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Changes to Williamsburg Van Dyke Brown, French Cassel Earth and French Noir Indien

 

Due to pigment availability issues, Williamsburg Handmade Oil Colors will unfortunately be discontinuing French Noir Indien and French Cassel Earth. We will also be changing our Van Dyke Brown from a Bituminous Earth and Raw Umber blend to a new mixture of Ivory Black and synthetic iron oxide.

The pigment used to make French Noir Indien has recently become unavailable. It was a natural black iron oxide, an excellent drier and loved for its expressive grind and warm brownish undertone. For a comparable color, try Italian Black Roman Earth, which is also a natural black iron oxide with a similar feel and an even warmer undertone and tint. French Cassel Earth will also be discontinued. It is made with a natural, tar-like material called Bituminous Earth – NBr8, which is no longer available. This is the same pigment we have used to make our Van Dyke Brown.

Although Williamsburg’s Van Dyke Brown will no longer be manufactured with Bituminous Earth, we have decided that because of its historical significance and important color space, we will keep the name but use alternative pigments moving forward. Van Dyke Brown will remain in the Williamsburg family of colors, but it will now be made with PBk9 Ivory Black and PR101 Synthetic Transparent Red Iron Oxide.

Finding a blend to replace our Van Dyke Brown was a challenge, as Bituminous Earth is a very unique pigment. When it is milled in oil, it maintains a coarse feel and when painted from the tube in full masstone, catches light on a textured surface to produce a dark, rich, dusty brown. It has a warm, semi-transparent brown undertone that when drawn thin, shows the coarseness of the pigment. It also has extremely weak tinting strength and although brown in every other way, tints with white to a fairly neutral gray. Together these characteristics are somewhat contradictory, which we did not find possible to replicate using other pigments. In the end, we decided that the dark, blackish-brown masstone and translucent brown undertone were the most important characteristics to maintain with as neutral a tint as possible. We came to settle on a semi-opaque, warm black, with tinting qualities similar to a brown umber. We thought this would be a useful color for artists looking for an alternative to the traditional blacks who want to create deep brownish glazes and warm grays.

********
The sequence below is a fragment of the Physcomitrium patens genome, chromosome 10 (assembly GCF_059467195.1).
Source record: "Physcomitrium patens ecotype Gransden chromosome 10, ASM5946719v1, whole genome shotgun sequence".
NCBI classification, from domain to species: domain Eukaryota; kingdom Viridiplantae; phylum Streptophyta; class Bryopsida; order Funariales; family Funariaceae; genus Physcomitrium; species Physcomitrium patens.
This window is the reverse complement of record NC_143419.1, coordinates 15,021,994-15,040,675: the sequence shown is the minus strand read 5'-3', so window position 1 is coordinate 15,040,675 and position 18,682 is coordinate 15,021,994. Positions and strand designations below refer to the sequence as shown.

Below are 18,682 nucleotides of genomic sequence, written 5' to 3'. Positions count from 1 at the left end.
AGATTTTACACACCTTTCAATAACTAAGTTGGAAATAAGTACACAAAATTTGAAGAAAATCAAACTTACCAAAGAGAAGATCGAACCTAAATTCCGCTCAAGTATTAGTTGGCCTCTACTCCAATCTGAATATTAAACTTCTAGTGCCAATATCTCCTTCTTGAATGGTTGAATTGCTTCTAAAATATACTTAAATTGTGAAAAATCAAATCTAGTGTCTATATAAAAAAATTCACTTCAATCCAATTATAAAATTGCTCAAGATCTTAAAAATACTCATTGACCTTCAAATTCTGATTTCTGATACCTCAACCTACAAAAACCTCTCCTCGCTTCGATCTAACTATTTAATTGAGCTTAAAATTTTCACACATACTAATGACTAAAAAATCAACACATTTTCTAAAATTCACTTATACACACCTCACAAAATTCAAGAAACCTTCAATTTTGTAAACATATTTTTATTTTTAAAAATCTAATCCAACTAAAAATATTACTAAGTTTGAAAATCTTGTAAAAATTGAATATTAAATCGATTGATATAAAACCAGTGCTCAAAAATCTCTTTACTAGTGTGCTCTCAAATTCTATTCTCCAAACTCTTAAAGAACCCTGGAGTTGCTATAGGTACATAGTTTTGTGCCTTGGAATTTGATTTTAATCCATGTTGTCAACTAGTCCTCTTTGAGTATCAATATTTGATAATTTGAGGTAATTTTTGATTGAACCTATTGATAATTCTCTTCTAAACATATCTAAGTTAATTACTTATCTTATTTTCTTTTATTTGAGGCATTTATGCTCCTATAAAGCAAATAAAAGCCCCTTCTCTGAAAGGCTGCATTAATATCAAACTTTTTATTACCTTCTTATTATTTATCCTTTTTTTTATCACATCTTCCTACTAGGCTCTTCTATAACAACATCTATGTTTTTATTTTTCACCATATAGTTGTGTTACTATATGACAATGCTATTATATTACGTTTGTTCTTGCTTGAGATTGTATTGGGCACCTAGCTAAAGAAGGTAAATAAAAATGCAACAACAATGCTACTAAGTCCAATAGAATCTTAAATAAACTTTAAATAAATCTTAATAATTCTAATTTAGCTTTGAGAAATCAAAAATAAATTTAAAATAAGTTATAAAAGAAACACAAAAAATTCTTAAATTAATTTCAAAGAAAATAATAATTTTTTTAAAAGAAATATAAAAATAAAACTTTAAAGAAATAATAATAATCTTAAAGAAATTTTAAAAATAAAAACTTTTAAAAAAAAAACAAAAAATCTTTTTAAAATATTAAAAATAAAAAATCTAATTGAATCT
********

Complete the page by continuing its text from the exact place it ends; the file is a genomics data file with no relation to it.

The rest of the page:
In the new mixture, Ivory Black provides a dark base with some translucence. Transparent Red Iron Oxide has a reddish-brown color with a luminous undertone. This PR101 is the same pigment we use for our Dutch Brown (Transparent), which is a coarse color. For this blend we mill the pigment clusters to a smoother consistency. The new Van Dyke Brown is darker, browner, smoother and stronger than the old formula. You will notice tubes with the new formula labeled with the words “pigment change” under the color name to differentiate it from the old formula. It is a series 1 color and has a lightfastness rating of 1, which is excellent. We hope you enjoy this new color and invite your comments. Below are some images of Van Dyke Brown, old and new:

 

Left: Old Van Dyke Brown drawdown with masstone and tint – 1 part color to 10 parts Titanium White. Right: New Van Dyke Brown drawdown with masstone and tint.

 

Left: Old Van Dyke Brown thinned with odorless mineral spirits. Center and Right: The new Van Dyke is darker, stronger and semi-opaque, but can be thinned to achieve  similar colors to the Bituminous Earth.

 

Left: Old Van Dyke Brown tinted with Titanium White to create neutral gray. Center and Right: New Van Dyke tinted with Titanium White to a warmer, cream color.

 

Left: Old Van Dyke Brown extended with alkyd medium to produce a smoky, warm, blackish gray. Right: New Van Dyke Brown extended with alkyd medium to a rich blackish brown and a warm, glowing thin glaze.

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